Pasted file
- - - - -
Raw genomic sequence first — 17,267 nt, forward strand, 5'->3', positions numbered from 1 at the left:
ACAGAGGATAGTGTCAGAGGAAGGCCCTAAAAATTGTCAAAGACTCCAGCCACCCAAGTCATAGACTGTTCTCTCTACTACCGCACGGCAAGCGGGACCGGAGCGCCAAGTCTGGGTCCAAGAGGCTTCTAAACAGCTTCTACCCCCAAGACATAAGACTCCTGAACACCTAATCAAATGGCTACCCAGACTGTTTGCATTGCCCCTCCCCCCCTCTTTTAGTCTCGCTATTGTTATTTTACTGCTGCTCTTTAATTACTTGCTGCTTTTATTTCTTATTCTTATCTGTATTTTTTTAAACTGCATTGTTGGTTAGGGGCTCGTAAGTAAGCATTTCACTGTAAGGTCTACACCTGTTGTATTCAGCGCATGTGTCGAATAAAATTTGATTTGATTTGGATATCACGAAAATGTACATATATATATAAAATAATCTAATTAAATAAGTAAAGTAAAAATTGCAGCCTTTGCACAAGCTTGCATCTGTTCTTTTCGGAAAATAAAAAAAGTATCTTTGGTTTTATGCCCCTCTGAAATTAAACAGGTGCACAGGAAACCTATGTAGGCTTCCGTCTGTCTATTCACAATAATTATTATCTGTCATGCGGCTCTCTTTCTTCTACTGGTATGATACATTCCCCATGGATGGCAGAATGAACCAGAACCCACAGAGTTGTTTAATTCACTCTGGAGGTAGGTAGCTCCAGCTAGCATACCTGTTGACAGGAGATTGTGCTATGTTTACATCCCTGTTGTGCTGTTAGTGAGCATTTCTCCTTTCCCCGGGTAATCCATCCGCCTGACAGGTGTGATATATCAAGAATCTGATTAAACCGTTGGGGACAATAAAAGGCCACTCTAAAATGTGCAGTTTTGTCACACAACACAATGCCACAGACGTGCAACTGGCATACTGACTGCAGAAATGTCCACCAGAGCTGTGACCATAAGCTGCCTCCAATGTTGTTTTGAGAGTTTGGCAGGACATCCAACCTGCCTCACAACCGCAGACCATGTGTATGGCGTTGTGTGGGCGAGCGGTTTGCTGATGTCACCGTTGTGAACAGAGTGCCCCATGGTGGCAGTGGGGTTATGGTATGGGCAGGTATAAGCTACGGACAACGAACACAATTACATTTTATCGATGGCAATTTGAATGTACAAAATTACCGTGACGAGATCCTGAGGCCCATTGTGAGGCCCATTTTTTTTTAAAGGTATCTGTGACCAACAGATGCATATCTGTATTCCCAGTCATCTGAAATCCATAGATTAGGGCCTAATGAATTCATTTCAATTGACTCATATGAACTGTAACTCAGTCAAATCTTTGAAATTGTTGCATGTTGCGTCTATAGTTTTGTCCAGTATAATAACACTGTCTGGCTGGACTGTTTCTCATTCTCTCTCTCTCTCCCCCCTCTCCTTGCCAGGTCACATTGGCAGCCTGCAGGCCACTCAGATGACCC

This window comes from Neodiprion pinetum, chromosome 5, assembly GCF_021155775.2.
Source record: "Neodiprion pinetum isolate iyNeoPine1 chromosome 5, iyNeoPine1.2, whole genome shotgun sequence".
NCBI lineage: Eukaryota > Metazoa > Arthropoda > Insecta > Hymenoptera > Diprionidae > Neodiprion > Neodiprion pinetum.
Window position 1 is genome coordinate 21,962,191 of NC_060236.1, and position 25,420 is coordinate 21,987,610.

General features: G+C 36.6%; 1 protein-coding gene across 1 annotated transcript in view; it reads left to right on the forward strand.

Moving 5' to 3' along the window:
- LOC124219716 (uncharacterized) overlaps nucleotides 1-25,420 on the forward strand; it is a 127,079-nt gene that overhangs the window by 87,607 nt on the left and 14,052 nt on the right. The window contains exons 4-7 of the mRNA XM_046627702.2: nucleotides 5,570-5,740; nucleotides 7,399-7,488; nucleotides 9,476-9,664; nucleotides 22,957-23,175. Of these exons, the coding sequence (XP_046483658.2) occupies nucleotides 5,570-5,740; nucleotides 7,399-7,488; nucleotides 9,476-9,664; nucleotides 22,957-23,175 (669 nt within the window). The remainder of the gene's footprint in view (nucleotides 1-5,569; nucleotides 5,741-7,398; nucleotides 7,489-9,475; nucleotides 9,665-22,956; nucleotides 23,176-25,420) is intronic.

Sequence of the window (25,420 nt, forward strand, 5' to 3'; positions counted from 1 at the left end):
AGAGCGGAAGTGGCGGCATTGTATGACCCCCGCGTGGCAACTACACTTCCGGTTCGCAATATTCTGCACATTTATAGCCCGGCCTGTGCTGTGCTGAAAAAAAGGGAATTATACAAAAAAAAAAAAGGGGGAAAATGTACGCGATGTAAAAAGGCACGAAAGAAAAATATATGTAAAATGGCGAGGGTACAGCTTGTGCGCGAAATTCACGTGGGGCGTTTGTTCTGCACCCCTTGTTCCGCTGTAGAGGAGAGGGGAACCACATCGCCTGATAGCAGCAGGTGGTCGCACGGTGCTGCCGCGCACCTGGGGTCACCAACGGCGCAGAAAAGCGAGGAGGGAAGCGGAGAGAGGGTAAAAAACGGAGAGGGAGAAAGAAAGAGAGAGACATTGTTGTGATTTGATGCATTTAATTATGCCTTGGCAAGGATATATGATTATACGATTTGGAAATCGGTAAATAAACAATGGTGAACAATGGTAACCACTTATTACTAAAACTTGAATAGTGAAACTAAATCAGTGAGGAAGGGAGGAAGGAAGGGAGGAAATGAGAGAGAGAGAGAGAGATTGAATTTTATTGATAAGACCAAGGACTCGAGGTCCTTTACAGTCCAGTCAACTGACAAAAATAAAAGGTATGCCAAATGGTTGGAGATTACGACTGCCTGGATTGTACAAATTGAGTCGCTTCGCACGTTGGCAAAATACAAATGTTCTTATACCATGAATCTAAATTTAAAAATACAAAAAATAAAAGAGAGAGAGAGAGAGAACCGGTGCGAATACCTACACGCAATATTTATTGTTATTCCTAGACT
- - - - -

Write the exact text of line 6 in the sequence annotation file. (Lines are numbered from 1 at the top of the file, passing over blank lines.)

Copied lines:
Window position 1 is genome coordinate 21,962,191 of NC_060236.1, and position 25,420 is coordinate 21,987,610.